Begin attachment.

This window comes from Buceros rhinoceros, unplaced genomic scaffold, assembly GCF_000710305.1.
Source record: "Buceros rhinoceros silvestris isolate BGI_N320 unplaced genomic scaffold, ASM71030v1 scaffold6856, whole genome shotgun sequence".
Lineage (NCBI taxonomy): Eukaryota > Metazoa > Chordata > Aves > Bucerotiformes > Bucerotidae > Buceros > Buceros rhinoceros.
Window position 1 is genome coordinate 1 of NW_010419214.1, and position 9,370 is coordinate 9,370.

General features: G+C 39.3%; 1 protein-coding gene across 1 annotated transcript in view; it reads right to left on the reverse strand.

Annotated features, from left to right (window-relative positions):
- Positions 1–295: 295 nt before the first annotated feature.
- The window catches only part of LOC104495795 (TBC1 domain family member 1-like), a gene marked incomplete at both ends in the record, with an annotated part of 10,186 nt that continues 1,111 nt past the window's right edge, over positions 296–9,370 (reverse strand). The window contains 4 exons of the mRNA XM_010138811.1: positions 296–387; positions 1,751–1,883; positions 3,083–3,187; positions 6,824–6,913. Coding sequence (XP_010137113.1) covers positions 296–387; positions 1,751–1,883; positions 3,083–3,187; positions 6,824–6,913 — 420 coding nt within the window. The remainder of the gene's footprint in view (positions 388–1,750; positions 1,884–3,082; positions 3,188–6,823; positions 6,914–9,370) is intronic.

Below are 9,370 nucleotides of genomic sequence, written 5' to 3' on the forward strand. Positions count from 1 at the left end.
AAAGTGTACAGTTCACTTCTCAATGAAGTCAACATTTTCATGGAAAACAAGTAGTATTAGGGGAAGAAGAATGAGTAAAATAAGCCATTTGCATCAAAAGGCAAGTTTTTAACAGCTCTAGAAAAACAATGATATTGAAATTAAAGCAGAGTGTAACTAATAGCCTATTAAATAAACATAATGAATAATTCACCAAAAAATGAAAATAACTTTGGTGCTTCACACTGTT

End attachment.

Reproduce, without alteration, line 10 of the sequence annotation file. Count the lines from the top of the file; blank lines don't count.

AAAGTGTACAGTTCACTTCTCAATGAAGTCAACATTTTCATGGAAAACAAGTAGTATTAGGGGAAGAAGAATGAGTAAAATAAGCCATTTGCATCAAAAGGCAAGTTTTTAACAGCTCTAGAAAAACAATGATATTGAAATTAAAGCAGAGTGTAACTAATAGCCTATTAAATAAACATAATGAATAATTCACCAAAAAATGAAAATAACTTTGGTGCTTCACACTGTT